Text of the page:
15 July 2013

Happy Birthday, Virtuous Pedophiles!

An important, if controversial, new mutual support group just celebrated the first anniversary of its founding. For most people, pedophile is a synonym for child molester, but they are very different things, as the Virtuous Pedophiles demonstrate (www.VirPed.org). 'Pedophilia' refers to the sexual interest in children, whereas 'child molestation' refers to the actual behavior. Despite the common notion that pedophiles are all child molesters in waiting, very many—perhaps even most—pedophiles know they cannot express their sexual interests and work to be celibate, for their lifetimes, with no support from anyone. These are the Virtuous Pedophiles, and they deserve every credit and support we can provide them.

10 July 2013

Atypical sex and atypical sex researchers: Who thinks what of whom?

The mainstream media have been remarkable in challenging several of the public (mis-)conceptions about pedophilia. (If nothing else, the public emotionality and the potential implications of pedophilia being a brain phenomenon keep this a very popular, attention-getting topic for the media.) Even more interesting than the public reactions, I think, have been the reactions I’ve received from the actual groups I get to study. I almost wanted to title this post Hate Mail/Fan Mail.

The feedback I receive from pedophilic folks has, in general, fit into two camps. Indeed, the feedback I receive from all the atypical sexuality communities I've done research with has generally fit into two camps: People either love it or hate it, usually depending on whether the findings seem to support what they already believed before they saw the research and on whether they think the findings are flattering or politically useful.

07 July 2013

Pragmatism in using the DSM-5

Someone on a listserv I’m on asked what looked suspiciously like a simple question (paraphrasing): Even though the DSM-5 no longer incudes ‘general functioning’ in diagnoses, should I put it in my reports anyway?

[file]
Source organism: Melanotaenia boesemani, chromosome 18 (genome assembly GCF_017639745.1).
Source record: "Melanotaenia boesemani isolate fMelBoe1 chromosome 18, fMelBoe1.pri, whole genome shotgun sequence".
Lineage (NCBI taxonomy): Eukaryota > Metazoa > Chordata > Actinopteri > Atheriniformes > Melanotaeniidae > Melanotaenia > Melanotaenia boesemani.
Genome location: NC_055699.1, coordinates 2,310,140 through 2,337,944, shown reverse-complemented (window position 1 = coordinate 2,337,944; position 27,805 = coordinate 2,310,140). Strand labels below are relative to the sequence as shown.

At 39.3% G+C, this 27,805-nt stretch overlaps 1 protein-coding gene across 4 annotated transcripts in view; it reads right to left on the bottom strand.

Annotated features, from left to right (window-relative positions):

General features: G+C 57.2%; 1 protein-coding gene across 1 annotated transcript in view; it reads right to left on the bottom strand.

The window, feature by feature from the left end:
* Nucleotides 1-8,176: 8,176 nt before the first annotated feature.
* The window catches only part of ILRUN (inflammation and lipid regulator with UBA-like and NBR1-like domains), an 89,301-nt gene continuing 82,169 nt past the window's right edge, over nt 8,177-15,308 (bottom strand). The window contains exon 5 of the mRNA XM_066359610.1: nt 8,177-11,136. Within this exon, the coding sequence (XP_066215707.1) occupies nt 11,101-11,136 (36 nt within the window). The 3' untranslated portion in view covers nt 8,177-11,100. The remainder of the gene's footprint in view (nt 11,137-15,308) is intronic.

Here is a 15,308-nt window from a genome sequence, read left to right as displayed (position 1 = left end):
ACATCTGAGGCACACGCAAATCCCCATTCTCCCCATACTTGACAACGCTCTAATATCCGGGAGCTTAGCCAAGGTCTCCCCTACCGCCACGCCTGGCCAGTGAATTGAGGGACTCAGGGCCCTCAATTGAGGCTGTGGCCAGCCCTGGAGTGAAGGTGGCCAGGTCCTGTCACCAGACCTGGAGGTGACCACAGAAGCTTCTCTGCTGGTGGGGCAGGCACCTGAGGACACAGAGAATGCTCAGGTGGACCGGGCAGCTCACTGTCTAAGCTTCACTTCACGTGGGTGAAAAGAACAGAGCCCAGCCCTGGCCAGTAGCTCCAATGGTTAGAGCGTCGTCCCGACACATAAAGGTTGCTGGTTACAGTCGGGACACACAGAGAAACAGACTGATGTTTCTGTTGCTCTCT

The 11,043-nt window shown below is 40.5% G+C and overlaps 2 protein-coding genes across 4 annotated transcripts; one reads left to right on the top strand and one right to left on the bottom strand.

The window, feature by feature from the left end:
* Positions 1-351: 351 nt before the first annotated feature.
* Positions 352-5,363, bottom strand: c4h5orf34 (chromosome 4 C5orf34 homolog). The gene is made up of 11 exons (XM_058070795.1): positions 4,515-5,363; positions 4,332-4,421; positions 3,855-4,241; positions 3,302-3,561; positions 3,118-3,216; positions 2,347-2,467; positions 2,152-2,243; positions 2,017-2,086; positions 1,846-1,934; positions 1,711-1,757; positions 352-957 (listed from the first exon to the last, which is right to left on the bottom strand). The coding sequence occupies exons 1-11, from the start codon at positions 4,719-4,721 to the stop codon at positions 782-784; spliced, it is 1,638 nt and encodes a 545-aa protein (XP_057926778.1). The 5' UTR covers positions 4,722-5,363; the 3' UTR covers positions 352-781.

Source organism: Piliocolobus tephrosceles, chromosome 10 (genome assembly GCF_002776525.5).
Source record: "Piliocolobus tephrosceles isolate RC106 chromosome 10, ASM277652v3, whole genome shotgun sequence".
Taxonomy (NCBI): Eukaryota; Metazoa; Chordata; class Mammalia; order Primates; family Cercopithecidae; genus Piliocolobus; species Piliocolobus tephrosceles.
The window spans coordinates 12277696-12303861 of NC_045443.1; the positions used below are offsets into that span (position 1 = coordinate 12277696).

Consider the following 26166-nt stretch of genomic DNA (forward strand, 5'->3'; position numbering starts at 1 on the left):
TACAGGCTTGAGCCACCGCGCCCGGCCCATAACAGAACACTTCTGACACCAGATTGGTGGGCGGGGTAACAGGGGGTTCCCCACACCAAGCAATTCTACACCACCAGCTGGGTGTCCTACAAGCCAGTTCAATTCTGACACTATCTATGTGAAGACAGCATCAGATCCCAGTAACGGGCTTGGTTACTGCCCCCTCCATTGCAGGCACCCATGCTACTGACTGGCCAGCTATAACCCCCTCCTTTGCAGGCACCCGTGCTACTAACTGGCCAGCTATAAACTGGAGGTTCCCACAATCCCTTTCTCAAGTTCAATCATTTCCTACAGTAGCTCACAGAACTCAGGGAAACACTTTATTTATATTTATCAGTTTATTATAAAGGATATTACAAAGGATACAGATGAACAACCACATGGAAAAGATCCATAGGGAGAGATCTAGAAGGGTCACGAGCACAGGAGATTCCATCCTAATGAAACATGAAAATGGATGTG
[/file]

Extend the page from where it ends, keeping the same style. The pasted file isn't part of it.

I’ve been in very many debates in and around DSM-5 issues, and I started a quick response, but found myself attaching even this very discrete issue to my whole philosophy of how we do diagnosis. Apparently, the DSM-5 and the debates leading up to it have impacted my thinking more than I realized. Although usually an aspiring idealist, I find myself circling in on the role of pragmatism in diagnosis.

We still appear to retain a belief that science should serve as the final arbiter for what is/is-not a diagnosis and when. But the content of the DSM debates has not been about the science (both sides appear to have a very similar view of the actual content of the empirical literature), but about how to apply it and about the fears for potential misapplication. That is, the lion's share of debate has been: What would it mean for SVP if Diagnosis X were in the DSM? What would it mean for insurance reimbursements if Diagnosis Y were in the DSM? What would it mean for civil rights if people with Sexual Interest A were given a technical name? If I may expand that thought: I suspect that, mostly without being explicit about it, we have been forming our opinions based on the results we want to see and then working backwards to endorse diagnostic criteria that guarantee our arrival at those outcomes.

14 April 2012

Pedophilia, the brain, and cause-and-effect

One of the questions I commonly receive about MRI research on pedophilia is: How do we know what causes what?  Comparing the brain scans of pedophiles with non-pedophiles gives us a correlation, and correlation does not necessarily mean causation.

It is true that correlation does not equal causation, but that does not mean we are powerless about it either.  To understand how to attack this kind of problem, we need to recall a few important (but pretty rarely discussed) principles of science: